Warren Buffett famously said, ‘Volatility is far from synonymous with risk.’ So it seems the smart money knows that debt – which is usually involved in bankruptcies – is a very important factor, when you assess how risky a company is. Importantly, ePlus inc. (NASDAQ:PLUS) does carry debt. But is this debt a concern to shareholders?
When Is Debt Dangerous?
Debt assists a business until the business has trouble paying it off, either with new capital or with free cash flow. If things get really bad, the lenders can take control of the business. While that is not too common, we often do see indebted companies permanently diluting shareholders because lenders force them to raise capital at a distressed price. By replacing dilution, though, debt can be an extremely good tool for businesses that need capital to invest in growth at high rates of return. The first thing to do when considering how much debt a business uses is to look at its cash and debt together.
How Much Debt Does ePlus Carry?
You can click the graphic below for the historical numbers, but it shows that ePlus had US$162.9m of debt in June 2021, down from US$274.1m, one year before. However, because it has a cash reserve of US$93.8m, its net debt is less, at about US$69.1m.
A Look At ePlus’ Liabilities
The latest balance sheet data shows that ePlus had liabilities of US$446.4m due within a year, and liabilities of US$47.4m falling due after that. Offsetting these obligations, it had cash of US$93.8m as well as receivables valued at US$499.4m due within 12 months. So it can boast US$99.4m more liquid assets than total liabilities.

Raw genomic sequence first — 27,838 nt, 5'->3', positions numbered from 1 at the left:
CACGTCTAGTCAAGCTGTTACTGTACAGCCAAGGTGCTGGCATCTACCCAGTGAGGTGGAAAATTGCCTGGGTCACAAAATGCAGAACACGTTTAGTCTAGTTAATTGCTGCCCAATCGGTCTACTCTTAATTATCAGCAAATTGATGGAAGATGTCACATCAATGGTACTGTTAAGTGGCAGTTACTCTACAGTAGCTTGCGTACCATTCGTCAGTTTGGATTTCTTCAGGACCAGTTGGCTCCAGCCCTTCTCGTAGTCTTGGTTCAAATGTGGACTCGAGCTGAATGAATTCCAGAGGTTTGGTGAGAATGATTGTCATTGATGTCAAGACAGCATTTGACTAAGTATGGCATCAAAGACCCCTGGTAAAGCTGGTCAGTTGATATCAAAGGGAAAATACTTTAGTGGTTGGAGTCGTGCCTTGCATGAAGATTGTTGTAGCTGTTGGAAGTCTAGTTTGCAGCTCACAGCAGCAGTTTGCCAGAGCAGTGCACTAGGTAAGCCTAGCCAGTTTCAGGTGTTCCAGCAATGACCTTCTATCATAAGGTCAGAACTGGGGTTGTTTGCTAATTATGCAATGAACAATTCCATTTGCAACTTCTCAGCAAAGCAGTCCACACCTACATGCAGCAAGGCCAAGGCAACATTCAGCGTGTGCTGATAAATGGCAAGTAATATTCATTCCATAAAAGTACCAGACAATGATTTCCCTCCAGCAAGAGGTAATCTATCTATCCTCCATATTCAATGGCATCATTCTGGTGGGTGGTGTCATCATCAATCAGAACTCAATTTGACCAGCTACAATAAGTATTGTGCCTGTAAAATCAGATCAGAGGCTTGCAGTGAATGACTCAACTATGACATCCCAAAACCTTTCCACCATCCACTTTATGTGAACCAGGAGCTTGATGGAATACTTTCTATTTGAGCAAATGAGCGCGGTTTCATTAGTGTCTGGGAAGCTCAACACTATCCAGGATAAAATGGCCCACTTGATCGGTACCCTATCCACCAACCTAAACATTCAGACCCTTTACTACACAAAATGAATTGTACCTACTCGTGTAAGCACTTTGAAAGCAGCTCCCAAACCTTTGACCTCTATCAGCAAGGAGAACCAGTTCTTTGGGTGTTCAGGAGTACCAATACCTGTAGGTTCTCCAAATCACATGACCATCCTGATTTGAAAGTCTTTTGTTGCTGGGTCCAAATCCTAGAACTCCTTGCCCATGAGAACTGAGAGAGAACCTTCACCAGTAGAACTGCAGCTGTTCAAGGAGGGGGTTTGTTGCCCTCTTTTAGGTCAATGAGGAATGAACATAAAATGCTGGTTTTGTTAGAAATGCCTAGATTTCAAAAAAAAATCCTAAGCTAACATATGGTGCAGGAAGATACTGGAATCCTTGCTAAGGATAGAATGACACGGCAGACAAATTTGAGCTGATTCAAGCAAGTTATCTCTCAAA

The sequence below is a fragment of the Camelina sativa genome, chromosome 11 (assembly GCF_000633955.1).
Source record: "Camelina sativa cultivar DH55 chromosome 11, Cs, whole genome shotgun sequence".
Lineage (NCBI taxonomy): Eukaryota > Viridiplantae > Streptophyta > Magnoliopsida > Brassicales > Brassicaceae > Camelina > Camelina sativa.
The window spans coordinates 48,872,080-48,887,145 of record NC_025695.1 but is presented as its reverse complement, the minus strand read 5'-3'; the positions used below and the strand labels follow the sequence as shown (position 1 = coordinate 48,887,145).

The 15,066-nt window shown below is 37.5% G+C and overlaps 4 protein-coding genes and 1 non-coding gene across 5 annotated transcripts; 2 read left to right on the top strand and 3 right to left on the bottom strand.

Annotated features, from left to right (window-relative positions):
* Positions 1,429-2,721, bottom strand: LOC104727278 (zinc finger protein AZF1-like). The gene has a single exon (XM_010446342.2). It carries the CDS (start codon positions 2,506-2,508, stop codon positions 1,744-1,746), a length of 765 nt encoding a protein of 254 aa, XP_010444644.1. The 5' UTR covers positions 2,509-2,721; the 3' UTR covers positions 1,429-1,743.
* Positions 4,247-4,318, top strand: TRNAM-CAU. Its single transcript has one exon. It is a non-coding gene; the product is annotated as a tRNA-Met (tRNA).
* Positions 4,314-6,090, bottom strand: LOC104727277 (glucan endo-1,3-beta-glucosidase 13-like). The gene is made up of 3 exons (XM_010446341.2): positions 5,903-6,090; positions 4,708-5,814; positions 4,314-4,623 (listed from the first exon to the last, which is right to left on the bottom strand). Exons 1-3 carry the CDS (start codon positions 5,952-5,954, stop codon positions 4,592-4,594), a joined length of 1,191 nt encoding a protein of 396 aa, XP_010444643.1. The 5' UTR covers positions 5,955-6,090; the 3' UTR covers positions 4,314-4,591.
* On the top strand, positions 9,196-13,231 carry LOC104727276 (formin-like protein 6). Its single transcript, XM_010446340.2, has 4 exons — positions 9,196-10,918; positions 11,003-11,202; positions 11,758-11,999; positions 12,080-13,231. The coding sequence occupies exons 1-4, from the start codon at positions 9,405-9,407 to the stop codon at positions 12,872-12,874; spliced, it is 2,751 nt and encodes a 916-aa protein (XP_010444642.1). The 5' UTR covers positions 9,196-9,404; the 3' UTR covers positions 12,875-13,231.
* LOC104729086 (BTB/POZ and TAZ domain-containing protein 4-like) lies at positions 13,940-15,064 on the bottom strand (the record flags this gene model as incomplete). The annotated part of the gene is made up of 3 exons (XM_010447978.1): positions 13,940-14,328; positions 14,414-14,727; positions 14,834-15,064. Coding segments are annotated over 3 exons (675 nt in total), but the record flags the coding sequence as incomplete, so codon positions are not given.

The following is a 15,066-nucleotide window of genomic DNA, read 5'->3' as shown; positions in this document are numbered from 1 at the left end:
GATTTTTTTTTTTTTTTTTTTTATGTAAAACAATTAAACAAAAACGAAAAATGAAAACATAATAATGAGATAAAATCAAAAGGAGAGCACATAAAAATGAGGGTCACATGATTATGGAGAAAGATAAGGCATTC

This surplus suggests that ePlus has a conservative balance sheet, and could probably eliminate its debt without much difficulty.
We measure a company’s debt load relative to its earnings power by looking at its net debt divided by its earnings before interest, tax, depreciation, and amortization (EBITDA) and by calculating how easily its earnings before interest and tax (EBIT) cover its interest expense (interest cover). The advantage of this approach is that we take into account both the absolute quantum of debt (with net debt to EBITDA) and the actual interest expenses associated with that debt (with its interest cover ratio).
ePlus has a low net debt to EBITDA ratio of only 0.51. And its EBIT covers its interest expense a whopping 365 times over. So we’re pretty relaxed about its super-conservative use of debt. And we also note warmly that ePlus grew its EBIT by 15% last year, making its debt load easier to handle. When analysing debt levels, the balance sheet is the obvious place to start. But ultimately the future profitability of the business will decide if ePlus can strengthen its balance sheet over time. So if you’re focused on the future you can check out this free report showing analyst profit forecasts.
But our final consideration is also important, because a company cannot pay debt with paper profits; it needs cold hard cash. So the logical step is to look at the proportion of that EBIT that is matched by actual free cash flow. In the last three years, ePlus’s free cash flow amounted to 39% of its EBIT, less than we’d expect. That’s not great, when it comes to paying down debt.
ePlus’s interest cover suggests it can handle its debt as easily as Cristiano Ronaldo could score a goal against an under 14’s goalkeeper. And the good news does not stop there, as its net debt to EBITDA also supports that impression! Looking at the bigger picture, we think ePlus’s use of debt seems quite reasonable and we’re not concerned about it.
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